Facebook is considering adding new screens for both its main app and Instagram, to educate users that enabling tracking under Apple’s App Tracking Transparency policy will “help keep” the apps free to use.
Following the introduction of App Tracking Transparency as part of iOS 14.5, apps have been working to incorporate the system-level prompt request. With it being in some advertising-focused apps best interest to convince users to continue allowing the app to track their device’s IDFA tag for marketing purposes, it seems that Facebook is doing what it can to encourage users to do so.
Example notifications spotted by researcher Ashkan Soltani on Saturday as part of the social network’s explanation of rule updates show what Facebook is considering presenting to users, reports The Verge. The notices, which are depicted in both the Facebook app and Instagram, show the same text, and form part of a notification designed to be shown before Apple’s system-level ATT prompt.
The text of the notifications explains the version of iOS “requires us to ask for permission to track some data from this device to improve your ads. Learn how we limit the use of this information if you don’t turn on this setting,” the screen continues while linking to a support page.
The screen carries on by stating “We use information about your activity received from other apps and websites to: Show you ads that are personalized, Help keep Facebook free of charge, [and] Support businesses that rely on ads to reach their customers.” The screen then concludes with a “Continue” button, presumably set up to summon the ATT permission dialog.
The main problem with the notification as shown in the image is the use of the phrase “Help keep Facebook free of charge,” as it insinuates that Facebook could be forced to charge for access down the line. An earlier iteration of Facebook’s notification screen does not include the “free of charge” line at all.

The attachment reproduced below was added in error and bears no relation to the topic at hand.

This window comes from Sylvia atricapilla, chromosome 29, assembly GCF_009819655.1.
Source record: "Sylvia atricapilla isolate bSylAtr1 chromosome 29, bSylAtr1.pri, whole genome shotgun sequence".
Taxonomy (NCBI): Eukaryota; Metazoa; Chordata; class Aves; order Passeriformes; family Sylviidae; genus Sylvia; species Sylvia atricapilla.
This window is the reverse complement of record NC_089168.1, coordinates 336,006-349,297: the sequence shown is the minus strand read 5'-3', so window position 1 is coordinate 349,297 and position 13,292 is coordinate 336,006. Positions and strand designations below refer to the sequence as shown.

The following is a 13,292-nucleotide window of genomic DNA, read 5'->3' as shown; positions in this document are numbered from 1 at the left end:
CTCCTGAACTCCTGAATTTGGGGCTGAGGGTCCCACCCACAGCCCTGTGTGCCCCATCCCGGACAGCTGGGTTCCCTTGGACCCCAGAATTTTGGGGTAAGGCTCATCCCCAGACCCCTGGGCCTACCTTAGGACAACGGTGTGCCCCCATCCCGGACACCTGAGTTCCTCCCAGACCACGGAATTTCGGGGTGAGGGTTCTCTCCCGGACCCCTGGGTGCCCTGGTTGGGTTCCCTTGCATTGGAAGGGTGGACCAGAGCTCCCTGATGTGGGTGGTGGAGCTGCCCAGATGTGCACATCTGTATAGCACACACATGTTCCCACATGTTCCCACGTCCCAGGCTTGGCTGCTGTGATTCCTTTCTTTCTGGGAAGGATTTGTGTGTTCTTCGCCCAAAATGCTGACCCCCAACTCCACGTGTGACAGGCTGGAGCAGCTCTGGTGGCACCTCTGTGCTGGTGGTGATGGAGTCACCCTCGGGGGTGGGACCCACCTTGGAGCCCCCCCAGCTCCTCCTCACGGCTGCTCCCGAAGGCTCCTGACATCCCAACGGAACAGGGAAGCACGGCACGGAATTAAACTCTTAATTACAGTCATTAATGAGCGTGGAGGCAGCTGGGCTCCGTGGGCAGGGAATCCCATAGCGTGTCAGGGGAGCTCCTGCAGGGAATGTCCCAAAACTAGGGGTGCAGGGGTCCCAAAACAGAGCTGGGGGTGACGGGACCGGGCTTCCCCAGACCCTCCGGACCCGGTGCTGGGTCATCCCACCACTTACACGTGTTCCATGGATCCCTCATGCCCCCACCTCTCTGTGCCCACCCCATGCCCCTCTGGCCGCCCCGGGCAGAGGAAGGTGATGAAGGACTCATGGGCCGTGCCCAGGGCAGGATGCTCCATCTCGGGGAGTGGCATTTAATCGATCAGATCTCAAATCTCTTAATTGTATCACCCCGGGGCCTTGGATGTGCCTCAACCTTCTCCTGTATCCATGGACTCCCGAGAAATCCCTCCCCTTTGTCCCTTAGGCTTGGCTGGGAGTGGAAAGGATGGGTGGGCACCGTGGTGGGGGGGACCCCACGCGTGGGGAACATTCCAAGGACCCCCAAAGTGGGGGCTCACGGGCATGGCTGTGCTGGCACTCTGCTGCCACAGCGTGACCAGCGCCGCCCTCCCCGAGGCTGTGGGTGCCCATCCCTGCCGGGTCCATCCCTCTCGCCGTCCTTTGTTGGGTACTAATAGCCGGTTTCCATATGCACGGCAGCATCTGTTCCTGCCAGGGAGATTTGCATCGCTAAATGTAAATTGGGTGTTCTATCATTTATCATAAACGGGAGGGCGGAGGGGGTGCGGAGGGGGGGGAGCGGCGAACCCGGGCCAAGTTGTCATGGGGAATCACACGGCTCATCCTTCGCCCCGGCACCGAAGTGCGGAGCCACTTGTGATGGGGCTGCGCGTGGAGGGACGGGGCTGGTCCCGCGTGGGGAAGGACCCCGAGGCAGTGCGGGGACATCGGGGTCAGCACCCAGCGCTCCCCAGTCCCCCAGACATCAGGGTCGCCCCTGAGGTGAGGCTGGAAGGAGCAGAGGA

Despite the issue, it seems that Facebook’s screen follows all of Apple’s Human Interface Guidelines regarding the tracking request screen.
Apple does allow the pre-alert screen to be used to convince users to turn it on, but forbids it from being used to “withhold functionality or content,” nor to offer outright incentives. Facebook’s notification screen goes along with Apple’s ruleset, including the use of a single button marked “Continue” to move the user on to the prompt.
It is unclear if Facebook is actually using the notification as presented to its users, but the level of work that went into the screen, as well as adhering to Apple’s guidelines, makes it seem likely to be used at some point.
In a note to advertisers on April 29, Facebook detailed the impact of ATT to its clients, including the restricted availability of ad targeting and metrics tools, as well as a possible impact on audience engagement.
For months before ATT’s arrival, Facebook waged war with Apple over its introduction, including creating an advertising campaign in newspapers against the move. However, by March 18, Facebook CEO Mark Zuckerberg seemingly toned down the complaints, suggesting it may even be beneficial to the social network after all.